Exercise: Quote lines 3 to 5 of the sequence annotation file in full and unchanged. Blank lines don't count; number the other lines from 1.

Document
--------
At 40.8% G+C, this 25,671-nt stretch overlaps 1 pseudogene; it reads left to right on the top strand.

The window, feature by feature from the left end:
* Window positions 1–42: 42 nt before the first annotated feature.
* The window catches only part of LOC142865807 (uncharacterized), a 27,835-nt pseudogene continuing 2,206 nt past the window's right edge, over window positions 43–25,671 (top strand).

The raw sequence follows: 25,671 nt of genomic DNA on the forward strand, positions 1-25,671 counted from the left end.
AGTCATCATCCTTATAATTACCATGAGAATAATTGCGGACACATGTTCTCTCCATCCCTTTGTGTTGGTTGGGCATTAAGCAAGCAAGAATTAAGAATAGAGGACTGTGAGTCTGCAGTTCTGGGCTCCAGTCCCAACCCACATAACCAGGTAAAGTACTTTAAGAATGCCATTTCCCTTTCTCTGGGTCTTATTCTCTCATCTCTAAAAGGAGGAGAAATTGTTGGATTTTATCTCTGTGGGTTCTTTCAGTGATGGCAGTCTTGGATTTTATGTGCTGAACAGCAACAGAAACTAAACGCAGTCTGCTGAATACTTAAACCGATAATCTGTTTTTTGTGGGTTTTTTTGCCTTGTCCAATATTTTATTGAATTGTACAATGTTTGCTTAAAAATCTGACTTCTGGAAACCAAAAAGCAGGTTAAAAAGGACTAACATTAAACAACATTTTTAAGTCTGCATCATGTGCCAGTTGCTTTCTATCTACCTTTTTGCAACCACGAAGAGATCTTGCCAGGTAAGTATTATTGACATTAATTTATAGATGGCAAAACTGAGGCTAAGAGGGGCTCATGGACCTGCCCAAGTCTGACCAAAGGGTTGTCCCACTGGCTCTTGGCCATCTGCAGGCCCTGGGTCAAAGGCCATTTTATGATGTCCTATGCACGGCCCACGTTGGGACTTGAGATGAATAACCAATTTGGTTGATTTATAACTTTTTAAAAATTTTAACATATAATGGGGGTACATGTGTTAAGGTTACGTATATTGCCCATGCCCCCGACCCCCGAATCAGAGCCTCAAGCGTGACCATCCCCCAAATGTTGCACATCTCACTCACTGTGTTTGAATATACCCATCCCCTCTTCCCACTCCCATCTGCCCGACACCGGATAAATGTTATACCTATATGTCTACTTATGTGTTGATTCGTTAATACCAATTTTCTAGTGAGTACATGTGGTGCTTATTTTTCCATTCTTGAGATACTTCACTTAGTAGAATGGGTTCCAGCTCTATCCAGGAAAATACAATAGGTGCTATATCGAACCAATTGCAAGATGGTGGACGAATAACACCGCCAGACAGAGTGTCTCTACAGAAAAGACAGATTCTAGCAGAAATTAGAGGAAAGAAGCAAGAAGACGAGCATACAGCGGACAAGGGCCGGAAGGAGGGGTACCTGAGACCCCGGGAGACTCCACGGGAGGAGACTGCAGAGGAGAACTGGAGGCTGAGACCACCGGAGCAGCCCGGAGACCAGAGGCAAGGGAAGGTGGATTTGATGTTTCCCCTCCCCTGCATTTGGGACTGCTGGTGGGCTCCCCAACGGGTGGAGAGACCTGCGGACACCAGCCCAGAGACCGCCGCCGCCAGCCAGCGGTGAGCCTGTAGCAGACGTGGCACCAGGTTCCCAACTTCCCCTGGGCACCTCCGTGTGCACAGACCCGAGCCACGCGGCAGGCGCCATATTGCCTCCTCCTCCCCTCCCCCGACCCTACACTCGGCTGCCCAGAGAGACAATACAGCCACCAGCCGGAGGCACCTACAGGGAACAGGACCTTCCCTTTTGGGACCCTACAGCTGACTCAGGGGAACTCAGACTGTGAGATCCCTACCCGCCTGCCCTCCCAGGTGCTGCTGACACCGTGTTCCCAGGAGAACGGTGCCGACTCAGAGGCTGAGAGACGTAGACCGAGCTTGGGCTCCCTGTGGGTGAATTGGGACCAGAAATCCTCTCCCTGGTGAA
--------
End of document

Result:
* Window positions 1–42: 42 nt before the first annotated feature.
* The window catches only part of LOC142865807 (uncharacterized), a 27,835-nt pseudogene continuing 2,206 nt past the window's right edge, over window positions 43–25,671 (top strand).

The raw sequence follows: 25,671 nt of genomic DNA on the forward strand, positions 1-25,671 counted from the left end.